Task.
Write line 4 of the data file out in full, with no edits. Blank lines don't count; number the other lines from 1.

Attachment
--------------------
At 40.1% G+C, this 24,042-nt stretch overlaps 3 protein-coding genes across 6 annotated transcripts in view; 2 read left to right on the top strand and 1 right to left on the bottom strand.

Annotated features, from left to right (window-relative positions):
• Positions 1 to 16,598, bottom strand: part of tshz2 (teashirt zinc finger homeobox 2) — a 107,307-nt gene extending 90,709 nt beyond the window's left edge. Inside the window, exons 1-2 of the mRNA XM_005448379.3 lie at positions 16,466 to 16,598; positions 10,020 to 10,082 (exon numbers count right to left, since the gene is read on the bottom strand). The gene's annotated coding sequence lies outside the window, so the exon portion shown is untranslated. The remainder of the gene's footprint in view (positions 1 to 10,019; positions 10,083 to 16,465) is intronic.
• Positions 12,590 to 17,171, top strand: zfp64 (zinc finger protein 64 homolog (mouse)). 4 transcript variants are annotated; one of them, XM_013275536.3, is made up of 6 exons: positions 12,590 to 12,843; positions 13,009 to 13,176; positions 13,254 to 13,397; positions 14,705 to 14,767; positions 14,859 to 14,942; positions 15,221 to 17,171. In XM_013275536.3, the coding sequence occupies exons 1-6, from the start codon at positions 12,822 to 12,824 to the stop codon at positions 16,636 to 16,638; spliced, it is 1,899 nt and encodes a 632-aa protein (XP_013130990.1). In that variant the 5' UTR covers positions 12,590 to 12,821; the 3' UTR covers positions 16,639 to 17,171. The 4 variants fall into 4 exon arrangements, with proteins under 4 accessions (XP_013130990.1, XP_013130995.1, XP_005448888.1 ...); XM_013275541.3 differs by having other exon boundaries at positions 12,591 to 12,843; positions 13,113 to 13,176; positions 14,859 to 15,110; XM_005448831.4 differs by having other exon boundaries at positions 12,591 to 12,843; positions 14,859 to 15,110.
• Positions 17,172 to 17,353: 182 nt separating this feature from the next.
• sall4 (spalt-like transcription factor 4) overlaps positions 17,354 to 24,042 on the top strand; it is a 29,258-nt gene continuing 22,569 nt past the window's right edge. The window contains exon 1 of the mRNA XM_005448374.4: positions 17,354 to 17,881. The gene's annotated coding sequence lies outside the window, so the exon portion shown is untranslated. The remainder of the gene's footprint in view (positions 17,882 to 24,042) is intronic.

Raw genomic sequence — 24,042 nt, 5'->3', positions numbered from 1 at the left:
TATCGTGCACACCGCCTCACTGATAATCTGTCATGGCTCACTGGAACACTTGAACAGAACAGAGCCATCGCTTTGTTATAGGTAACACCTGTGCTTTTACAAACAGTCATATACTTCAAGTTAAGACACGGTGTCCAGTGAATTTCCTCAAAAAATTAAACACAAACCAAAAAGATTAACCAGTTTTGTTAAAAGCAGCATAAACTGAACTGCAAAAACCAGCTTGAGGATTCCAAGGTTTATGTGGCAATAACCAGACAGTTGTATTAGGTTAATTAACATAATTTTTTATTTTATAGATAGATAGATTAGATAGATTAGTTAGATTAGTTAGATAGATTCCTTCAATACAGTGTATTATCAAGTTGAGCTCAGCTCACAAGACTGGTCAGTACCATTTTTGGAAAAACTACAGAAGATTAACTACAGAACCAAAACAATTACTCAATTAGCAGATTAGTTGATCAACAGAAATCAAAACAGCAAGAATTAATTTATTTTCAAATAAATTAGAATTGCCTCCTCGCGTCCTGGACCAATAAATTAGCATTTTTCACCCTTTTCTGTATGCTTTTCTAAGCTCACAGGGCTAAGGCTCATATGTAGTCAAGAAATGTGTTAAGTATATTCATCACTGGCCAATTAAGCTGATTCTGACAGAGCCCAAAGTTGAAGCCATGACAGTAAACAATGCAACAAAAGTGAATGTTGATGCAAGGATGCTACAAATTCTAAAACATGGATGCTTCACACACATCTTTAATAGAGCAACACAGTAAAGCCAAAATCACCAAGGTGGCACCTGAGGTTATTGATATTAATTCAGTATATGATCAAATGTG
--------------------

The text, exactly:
• Positions 12,590 to 17,171, top strand: zfp64 (zinc finger protein 64 homolog (mouse)). 4 transcript variants are annotated; one of them, XM_013275536.3, is made up of 6 exons: positions 12,590 to 12,843; positions 13,009 to 13,176; positions 13,254 to 13,397; positions 14,705 to 14,767; positions 14,859 to 14,942; positions 15,221 to 17,171. In XM_013275536.3, the coding sequence occupies exons 1-6, from the start codon at positions 12,822 to 12,824 to the stop codon at positions 16,636 to 16,638; spliced, it is 1,899 nt and encodes a 632-aa protein (XP_013130990.1). In that variant the 5' UTR covers positions 12,590 to 12,821; the 3' UTR covers positions 16,639 to 17,171. The 4 variants fall into 4 exon arrangements, with proteins under 4 accessions (XP_013130990.1, XP_013130995.1, XP_005448888.1 ...); XM_013275541.3 differs by having other exon boundaries at positions 12,591 to 12,843; positions 13,113 to 13,176; positions 14,859 to 15,110; XM_005448831.4 differs by having other exon boundaries at positions 12,591 to 12,843; positions 14,859 to 15,110.